Why do you want this job?
Your answer should be precise and must explain the positive aspects that attracted you to apply for this job. However, you must be careful in not mentioning the negative aspects of your present job.

What do you think you can contribute to the success of the company?
This is a chance for you to form an impression. Explain about your past achievements in your previous job(s) relevant to the new position you are applying for and how you could contribute to the company's success.

Why do you want to work with this company?
Your answer must emphasize all the positive aspects of the job you have applied. However, it is better to avoid controversial subjects such as money and working hours.

What is the feature that interests you about our product/service?
We recommend prior research on the company before attending the interview. It helps you to answer such questions better.

What do you think we can offer that your previous company has not offered?
Answer with utmost care here. Do not mention money aspects as it may create a negative impression. You could stress upon opportunities for personal growth, new challenges, etc. as positive motivators in applying for the job.

Why do you think we should employ you?
You may answer this question based on your previous experience and achievements relating to the position and company. As a conclusion, you could mention that you could fit into the position comfortably with a supporting reason. You may also ask the employers opinion about this

Interview techniques

For the interviewer, the purpose of all interviews is to gather as much relevant information as possible about the candidate and establish if he/she fits the bill. To do this, an interviewer may adopt the following techniques:

Open ended questions – This is a very popular form of questioning used by interviewers. The most basic form of this kind of question is ‘tell me about…’. They typically begin with where, who, what, why, when or how.

Probing questions – These are a natural follow up to open-ended questions. This technique is often used when the interviewer feels that a candidate has more to offer but has not been able to relate to a particular open-ended question. It is also used when the interviewer feels that a candidate is under or over valuing his/her skills and needs more information to establish the facts.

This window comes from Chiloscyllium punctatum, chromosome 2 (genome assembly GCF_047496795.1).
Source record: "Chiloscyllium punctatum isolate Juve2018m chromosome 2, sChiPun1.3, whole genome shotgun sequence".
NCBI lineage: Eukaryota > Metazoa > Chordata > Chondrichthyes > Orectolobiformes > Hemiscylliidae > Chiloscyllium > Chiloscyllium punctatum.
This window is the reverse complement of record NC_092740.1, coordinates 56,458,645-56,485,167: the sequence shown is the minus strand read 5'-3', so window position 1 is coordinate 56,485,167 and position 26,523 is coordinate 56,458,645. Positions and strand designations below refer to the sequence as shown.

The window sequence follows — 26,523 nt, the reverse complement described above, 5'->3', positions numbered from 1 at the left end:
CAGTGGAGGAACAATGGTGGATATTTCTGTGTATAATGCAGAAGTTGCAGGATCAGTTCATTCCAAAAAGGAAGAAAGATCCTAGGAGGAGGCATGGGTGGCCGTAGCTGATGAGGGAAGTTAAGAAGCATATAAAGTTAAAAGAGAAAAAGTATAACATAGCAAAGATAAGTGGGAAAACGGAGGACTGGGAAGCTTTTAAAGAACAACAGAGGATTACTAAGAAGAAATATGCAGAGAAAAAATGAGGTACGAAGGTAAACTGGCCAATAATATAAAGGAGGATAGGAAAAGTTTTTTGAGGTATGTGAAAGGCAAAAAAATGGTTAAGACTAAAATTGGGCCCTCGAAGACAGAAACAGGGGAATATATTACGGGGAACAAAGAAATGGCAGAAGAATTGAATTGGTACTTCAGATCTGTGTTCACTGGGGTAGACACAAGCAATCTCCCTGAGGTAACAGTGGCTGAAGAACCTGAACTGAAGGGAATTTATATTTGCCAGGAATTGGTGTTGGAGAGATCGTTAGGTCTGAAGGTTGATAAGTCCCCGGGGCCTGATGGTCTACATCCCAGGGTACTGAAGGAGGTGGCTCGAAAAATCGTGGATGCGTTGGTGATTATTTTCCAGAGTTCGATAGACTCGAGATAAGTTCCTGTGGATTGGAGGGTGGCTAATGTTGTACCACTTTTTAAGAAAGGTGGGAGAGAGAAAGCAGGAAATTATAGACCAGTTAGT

Leading questions – A particular kind of response is expected to a leading question. An example of this kind of question is “Don’t you think that, meetings are a complete waste of time?” This kind of question is often used to assess the candidate’s communication skills.

Summarizing responses – The interviewer may check regularly or rephrase what has just been said. This is a very important part of the interview process and presents an opportunity for the candidate to clarify points that may have been misunderstood and further explain any issues that they may not have to voiced during the interview process.

Intervening – Watch for signs of the interviewer trying to intervene. This is used if the candidate is perceived as rambling on due to nervousness or emotion. The interviewer will use this technique to regain the thread of what the candidate is trying to convey. They may use verbal or non-verbal cues such as dropping eye contact or leaning forward to retrieve focus.

Note taking – This provides a record of what was discussed during the interview. The interviewer may in some cases arrange for another person to take notes while the interview is being conducted

Resumes are prepared for a very precise reason - to be successful in getting an interview call. A resume is an ad copy & nothing more and nothing less. A great resume does not just convey what you have done but asserts what all good ads do. It convinces the employer that you have what it takes to be successful in this new position or career. It would be a mistake if you consider your resume as a history list of your past or a personal statement. Resumes are written with intent to create interest and persuade the employer to call you for an interview.

1. Review job description
2. Focus your writing efforts
3. Choose the best resume format
4. Present the list of your accomplishments
5. Use keywords
6. Consider a highlight section
7. Proof read your resume
8. Have someone else review your resume